Seriously this whole battery thing is so far off unless someone has a creditable unforeseen revelation up there auto-technical selves. Nuclear or atomic generators the size of a shoebox and an electric motor and your in business. The Power supply would be moved from vehicle to the next and may be passed on after the owner expires. After all the power supply would last several lifetimes anyway. Totally green. No pollution, no danger not anything. You couldn't make it into a bomb and it wouldn't over heat and it would be regulated. It would just work totally efficient. You could bring the PS into your home and run you home with it to some degree. I mean really this is not so farfetched as the car itself in the 1800s. Just get over it and do it.
the clean energy of electric cars mostly originates from coal fired power plants, when the coal gasoline is economically cheaper than petroleum at about 35 dollard a barrel. The oligopoly of oil and a corrupt government prevent technology from making the most economocally justified decision to use coal refined gasoline to power our cars, bypassing the burning of coal which is indirectly responsible for thousands of deaths annually each year. Electric cars powered by coal fored power plants by far the dirtest source of aoutomotive power---however out of sight is out of mind,,,,,,rest peacefuly in your electric car with the delusion of clean energy, oh yes, one last thing, ask why the EPA, overpowered by the oligopoly of petroleum based gasoline, refuses to allow coal to gasoline refineries at the coal mines mouth, (domestic energy) further reducing the point when coal gas is superior to electric cars. How stupid can you be thinking a car powered by eletricity fdrom extremely toxic sources is clean energy, just because the advertisments advertise it as clean energy---the law of advertising, states that advertising is just an offeer top do business, and an advertisor can actually lie in his adds DUH, but its legal " let the buyer beware" don't fall for the electric car gimmick. or fall for it, and watch football, basket ball, golf, hocky, etc become a talk football player, while the government stuffs slavery down your eonomic system posing as free trade, and globalization which means the slavers get most of the income, and reduces you to a real fool, or not who gives a s--t abput your children and their children, or the nation for tht matter, just keep up on whos who in the talk football world and maybe you could become president, and claim criminals as your children, 17 year olds without an allowance but, permitted burgler toold, the path to an allowace, and if anyone bothers them then make a hoody race card as a new addition to the deck of affirmative action biggotry, ha ha ha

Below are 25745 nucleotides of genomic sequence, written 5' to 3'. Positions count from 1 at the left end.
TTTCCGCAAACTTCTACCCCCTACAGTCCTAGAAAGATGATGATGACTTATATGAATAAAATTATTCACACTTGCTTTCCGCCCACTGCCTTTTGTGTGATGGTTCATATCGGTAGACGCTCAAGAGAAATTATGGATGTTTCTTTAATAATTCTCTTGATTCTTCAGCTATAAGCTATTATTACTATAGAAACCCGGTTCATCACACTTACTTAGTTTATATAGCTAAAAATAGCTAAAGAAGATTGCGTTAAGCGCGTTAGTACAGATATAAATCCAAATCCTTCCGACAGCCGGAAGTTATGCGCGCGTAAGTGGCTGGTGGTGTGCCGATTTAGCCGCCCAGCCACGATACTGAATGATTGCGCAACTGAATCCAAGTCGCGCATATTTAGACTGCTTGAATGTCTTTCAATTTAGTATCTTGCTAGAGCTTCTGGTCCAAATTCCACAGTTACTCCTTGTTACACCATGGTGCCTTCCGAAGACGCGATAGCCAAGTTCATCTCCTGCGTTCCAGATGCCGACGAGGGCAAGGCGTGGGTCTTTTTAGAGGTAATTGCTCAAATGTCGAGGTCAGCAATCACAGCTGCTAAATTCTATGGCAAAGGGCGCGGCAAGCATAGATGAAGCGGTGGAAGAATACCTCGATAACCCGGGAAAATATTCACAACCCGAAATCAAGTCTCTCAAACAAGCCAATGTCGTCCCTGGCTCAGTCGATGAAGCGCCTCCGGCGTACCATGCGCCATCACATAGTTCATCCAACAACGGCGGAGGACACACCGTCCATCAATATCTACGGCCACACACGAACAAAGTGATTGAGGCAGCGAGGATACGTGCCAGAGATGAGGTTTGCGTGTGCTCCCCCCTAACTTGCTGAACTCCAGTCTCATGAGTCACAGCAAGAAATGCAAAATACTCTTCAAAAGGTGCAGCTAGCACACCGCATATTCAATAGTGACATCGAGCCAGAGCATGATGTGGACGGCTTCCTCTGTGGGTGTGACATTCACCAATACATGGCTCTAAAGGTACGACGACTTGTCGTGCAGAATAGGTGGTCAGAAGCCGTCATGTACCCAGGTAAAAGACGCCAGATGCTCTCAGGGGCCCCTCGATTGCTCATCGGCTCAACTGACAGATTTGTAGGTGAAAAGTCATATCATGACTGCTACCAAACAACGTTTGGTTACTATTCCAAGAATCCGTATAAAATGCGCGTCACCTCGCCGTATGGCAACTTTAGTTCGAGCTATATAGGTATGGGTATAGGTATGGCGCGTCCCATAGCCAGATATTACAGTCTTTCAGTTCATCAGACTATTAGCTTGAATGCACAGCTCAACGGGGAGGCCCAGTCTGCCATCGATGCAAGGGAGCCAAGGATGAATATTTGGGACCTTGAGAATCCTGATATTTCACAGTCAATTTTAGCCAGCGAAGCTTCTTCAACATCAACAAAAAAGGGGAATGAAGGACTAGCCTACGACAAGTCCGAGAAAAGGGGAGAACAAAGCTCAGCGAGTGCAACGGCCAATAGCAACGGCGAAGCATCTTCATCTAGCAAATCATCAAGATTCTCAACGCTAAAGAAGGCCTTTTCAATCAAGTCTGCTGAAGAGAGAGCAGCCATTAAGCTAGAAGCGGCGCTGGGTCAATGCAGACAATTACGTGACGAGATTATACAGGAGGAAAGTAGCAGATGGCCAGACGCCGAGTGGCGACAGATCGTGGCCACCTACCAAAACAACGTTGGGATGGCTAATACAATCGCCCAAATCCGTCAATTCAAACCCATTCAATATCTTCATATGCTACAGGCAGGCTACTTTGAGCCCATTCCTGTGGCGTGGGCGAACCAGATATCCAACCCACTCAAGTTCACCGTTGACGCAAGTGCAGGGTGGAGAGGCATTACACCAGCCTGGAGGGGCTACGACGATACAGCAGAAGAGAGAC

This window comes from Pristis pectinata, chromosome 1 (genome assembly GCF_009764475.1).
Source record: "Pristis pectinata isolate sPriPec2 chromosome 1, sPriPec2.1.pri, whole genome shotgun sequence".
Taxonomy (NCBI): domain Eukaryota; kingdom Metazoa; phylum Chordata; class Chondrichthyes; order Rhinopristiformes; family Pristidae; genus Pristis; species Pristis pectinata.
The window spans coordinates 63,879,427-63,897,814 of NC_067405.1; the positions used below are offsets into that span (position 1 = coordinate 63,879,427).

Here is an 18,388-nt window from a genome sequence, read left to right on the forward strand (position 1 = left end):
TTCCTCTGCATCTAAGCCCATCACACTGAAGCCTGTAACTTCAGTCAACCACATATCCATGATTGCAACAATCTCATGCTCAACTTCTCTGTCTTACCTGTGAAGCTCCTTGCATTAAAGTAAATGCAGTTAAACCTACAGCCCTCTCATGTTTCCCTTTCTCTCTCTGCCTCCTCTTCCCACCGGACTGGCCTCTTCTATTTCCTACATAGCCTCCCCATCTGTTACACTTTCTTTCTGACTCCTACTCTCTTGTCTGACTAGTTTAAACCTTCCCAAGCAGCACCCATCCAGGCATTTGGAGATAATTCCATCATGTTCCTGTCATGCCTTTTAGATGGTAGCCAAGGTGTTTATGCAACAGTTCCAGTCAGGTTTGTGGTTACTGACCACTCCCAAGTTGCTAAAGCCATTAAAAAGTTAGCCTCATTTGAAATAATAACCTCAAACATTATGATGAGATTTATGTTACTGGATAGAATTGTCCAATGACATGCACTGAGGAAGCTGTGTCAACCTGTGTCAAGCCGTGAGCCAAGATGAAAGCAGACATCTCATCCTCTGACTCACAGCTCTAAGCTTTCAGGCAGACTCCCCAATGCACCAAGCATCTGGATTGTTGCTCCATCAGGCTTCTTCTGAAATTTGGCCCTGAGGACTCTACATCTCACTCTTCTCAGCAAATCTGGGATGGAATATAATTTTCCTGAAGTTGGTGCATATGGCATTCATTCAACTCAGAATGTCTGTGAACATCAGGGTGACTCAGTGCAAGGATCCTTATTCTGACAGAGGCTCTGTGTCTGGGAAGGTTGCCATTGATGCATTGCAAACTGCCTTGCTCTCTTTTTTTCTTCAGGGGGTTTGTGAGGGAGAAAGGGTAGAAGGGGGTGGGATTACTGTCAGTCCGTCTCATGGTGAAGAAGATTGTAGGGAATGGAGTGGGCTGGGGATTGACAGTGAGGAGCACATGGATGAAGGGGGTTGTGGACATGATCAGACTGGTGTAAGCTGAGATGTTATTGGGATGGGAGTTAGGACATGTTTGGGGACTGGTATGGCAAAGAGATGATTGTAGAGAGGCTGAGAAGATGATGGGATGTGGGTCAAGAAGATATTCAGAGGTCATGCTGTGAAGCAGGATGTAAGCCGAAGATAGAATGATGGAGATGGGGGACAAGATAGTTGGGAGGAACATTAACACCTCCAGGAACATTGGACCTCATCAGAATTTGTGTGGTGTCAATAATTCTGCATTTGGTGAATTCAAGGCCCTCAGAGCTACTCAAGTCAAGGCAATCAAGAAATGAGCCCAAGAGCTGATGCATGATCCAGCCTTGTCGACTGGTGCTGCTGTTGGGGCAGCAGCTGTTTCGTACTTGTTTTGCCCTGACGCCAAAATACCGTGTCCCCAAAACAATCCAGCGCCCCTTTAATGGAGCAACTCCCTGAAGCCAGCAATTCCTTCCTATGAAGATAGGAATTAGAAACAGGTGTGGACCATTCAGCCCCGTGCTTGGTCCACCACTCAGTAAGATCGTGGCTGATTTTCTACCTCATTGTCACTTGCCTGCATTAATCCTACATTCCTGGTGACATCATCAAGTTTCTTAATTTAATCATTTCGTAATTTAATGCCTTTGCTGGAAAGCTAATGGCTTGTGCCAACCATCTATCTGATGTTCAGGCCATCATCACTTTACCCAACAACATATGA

How about the opposite type of application for that 71KWH battery? Put it in an electric dragster and use all of hthose KWHs in 5 seconds.
The interesting thying is that with the best shut-off-and-coast technology it should be easy to double the miles per gallon performance of a vehicle without getting in anybodies way. Two things are needed that we don't presently have on most cars: A sut off and select neutral switch, and a smooth engaging starter motor. Probably driving the alternator like a motor would handle the starter, but the shut off and coast controls will be a bit more of a challenge.
My current van is 2005 Caravan with a 2.4 L 4 cyl. that gets 24 MPG around town. I just got rid of a 1998 Voyager with a 3.0 V-6 that got about 24.5 MPG around town and around 29 on the highway. I seem to remember our 1984 Voyager with a 5 speed stick and 4 cylinder engine getting 30 MPG in town. I have a 3/4 ton Chevy that gets 13 MPG so it's nice to be able to fit a bundle of conduit (10 foot) in the van. I only drive the truck 500 miles per year. I'm not for bells and whistles. I never had a car with working AC until I was 60.